Vesterby, the first new course designed by Johan Benestam, was a bit of an oddity among Swedish golf courses when it opened in 2006. The built-up greens were fast, rock hard and surrounded by equally firm large run-off areas, which meant that Swedish golfers, used to hitting approaches to the pin on soft, parkland greens and lofted clubs for their rescue shots from sand or rough, had to adjust their game significantly to card a decent score here.
The original Vesterby club was aimed upmarket with an exclusive concept. It did not manage to attract members fast enough and went bankrupt within two years in the financial crisis of 2008. The board of nearby club Landeryd, which already had two 18-hole parkland courses some 15 minutes away from Vesterby, saw the potential, however, and managed to persuade the majority of its 1,000-odd members to acquire Vesterby from the receivers. By paying 22.5 million SEK (€2.2 million) you could argue, at least with hindsight, that they got a bargain.
Today, the greens and indeed the whole course still play firm and fast. This is due to very low water and fertiliser input rather than scalping the greens to get speed. According to Vesterby’s head greenkeeper, Peter Isaksson, the fescue greens are never cut below 4 mm and overall fertiliser input is about a tenth of what normal Swedish parkland courses use, with almost no fertiliser used on the fairways. This puts a major premium on the running game, just like at Vallda south of Gothenburg.
The first nine holes are routed back and forth through an open, rolling landscape while the neighbouring mature woodland gets much closer to the line of play on the second nine, routed in a loop alongside the south-eastern end of the property. The stands of mature oaks inside the back nine are part of a local nature reserve and conservation issues explain the long, but scenic walk between the 13th green and the 14th tee.
Vesterby’s past as a stately home and most recently a vocational college also explain the large ponds on the 10th and the 17th (used as a fish farm at some point) and the fact that the old manor house not only functions as a club house but also doubles as a conference venue. This means that you and your friends can also book in to stay over at the club.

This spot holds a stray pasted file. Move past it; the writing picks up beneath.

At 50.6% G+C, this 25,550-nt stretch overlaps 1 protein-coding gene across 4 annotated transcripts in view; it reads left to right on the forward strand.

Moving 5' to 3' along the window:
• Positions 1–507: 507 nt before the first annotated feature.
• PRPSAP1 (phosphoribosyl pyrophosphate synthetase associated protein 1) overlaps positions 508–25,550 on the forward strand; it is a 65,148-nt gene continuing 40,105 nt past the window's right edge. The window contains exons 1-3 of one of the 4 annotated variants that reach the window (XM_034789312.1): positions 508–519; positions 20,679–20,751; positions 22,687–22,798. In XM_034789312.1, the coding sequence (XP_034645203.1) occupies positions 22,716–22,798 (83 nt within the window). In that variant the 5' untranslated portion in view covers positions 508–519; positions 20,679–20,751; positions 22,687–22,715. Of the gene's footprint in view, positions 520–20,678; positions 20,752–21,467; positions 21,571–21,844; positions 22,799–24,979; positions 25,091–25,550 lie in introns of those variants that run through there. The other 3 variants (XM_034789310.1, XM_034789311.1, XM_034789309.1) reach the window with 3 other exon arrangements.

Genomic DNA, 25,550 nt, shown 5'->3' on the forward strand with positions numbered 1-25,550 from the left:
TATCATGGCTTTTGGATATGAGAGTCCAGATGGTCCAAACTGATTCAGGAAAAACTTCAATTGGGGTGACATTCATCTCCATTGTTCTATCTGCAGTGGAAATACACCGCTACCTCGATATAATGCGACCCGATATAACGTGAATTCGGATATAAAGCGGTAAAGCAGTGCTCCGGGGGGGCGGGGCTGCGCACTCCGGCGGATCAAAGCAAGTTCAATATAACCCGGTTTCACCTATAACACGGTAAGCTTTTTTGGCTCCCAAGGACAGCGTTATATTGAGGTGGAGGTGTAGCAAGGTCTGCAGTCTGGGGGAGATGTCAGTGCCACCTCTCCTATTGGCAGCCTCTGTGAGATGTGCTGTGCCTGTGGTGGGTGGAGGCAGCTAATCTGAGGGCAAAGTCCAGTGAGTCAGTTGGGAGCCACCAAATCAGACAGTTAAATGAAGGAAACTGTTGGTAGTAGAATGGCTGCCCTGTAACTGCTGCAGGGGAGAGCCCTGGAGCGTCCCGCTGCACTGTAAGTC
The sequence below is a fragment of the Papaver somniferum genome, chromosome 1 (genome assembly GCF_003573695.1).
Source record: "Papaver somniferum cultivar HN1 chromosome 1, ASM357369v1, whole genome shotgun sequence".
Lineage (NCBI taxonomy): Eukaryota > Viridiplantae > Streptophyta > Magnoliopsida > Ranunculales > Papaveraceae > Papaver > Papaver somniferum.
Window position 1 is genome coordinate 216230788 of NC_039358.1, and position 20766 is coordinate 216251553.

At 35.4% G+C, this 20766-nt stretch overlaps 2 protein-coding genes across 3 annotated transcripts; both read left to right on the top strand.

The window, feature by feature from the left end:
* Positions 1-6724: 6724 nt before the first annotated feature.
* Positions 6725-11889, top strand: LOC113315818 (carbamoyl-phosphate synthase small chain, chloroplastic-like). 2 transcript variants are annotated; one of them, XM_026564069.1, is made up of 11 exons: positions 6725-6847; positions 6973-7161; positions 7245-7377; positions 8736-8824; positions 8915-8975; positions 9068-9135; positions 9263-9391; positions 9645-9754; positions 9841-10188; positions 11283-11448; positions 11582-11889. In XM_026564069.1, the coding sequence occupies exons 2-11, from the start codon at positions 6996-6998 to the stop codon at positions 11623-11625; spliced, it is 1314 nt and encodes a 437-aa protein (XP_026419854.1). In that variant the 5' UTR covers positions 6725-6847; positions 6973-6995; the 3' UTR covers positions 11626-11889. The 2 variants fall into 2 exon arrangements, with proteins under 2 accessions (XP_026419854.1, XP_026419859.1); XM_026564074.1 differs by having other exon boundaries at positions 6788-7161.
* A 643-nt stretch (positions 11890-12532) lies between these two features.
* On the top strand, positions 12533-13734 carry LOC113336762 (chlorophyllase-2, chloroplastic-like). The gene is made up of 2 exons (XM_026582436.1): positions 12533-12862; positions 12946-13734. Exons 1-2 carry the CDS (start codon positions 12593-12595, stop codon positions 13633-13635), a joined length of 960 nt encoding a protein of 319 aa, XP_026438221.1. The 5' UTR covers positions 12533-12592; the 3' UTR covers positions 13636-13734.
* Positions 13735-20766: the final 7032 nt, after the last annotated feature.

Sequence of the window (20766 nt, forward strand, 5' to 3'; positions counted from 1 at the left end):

What is enjoyment on a golf course to you?
The vast majority of Swedish golfers are fed a steady diet of target golf and although there is a lot of variety between courses in mainly open country exposed to wind and those with many dogleg holes cut out of dense woodland which are not, it tends to come down to iron approaches through the air aimed at the pin and putting, interspersed with wedge recoveries from sand or (semi)rough.
Vesterby is a very welcome exception to this not so varied diet and lucky are the denizens of the Linköping and wider Östergötland area, who do not have to jump on a plane or travel many hours in the car (there are a few true links and faux-links courses in Skåne in the very south of Sweden) to experience the true joy of playing golf on a firm and fast course designed with the running game in mind.
When I played the course recently (October 2020) it was after a long wet spell which led many courses to close temporarily or for the season, even those blessed with sandy soil. In spite of this, I could not spot a single pitch mark on Vesterby's fescue greens and played nothing but rolling 7- and 8-irons as recovery shots around its greens. The greens were obviously not at their fastest (thank God!) but they still rolled reasonably true.
This is the first review of this course on Top100, so a brief summary of (mainly Swedish-language) reviews elsewhere could perhaps be in order: They tend to sum it up as "either love it or (WTF) hate it". Those in the latter camp tend to dislike the fact that "perfect" approach shots aimed at the pin bounce or roll off and that your recoveries could easily go from one side of the green across to the other as hitting lob wedges perfectly from a rock hard surface is an art not so many golfers master (not me either on an average day, thank you very much!).
However, I can see other more valid reasons for marking it down somewhat:
These are often very far from level and it takes a sunny disposition to enjoy consistently hitting your tee-shots from below and/or above the ball. I understand this is partly a legacy of a tightened budget during the building phase and partly a result of 14 years of subsidence. Anyway, I am hoping that the club will find the money (and/or staff time) to rectify this.
Architect Johan Benestam himself volunteers this point and says that he is still hoping to come back to build more bunkers, particularly where golfers tend to land their drives as well as rebuilding the existing ones. Having sparred against his intelligent bunkering at Royal Drottningholm for nine seasons and only on few occasions without damage on the scorecard, I agree. However, I also hope that most of the new bunkers would be on the fairways rather than around the greens as it is the run-off areas which make Vesterby special.
(3) Forward tees
I am sure Landeryd does not encourage its beginner members to play at Vesterby, but seeing the struggles of my playing companions, two gentlemen in their 60s who had both played with single-figure handicaps in the past, I think that creating a shorter course than today's Yellow (5575 meters) would be highly beneficial for the enjoyment of the course for the vast majority of golfers, as would promoting the existing set of orange tees.
Have yet to play any other courses in the Östergötland area, but they have to be very good to entice me away from another stop here next time I happen to travel nearby.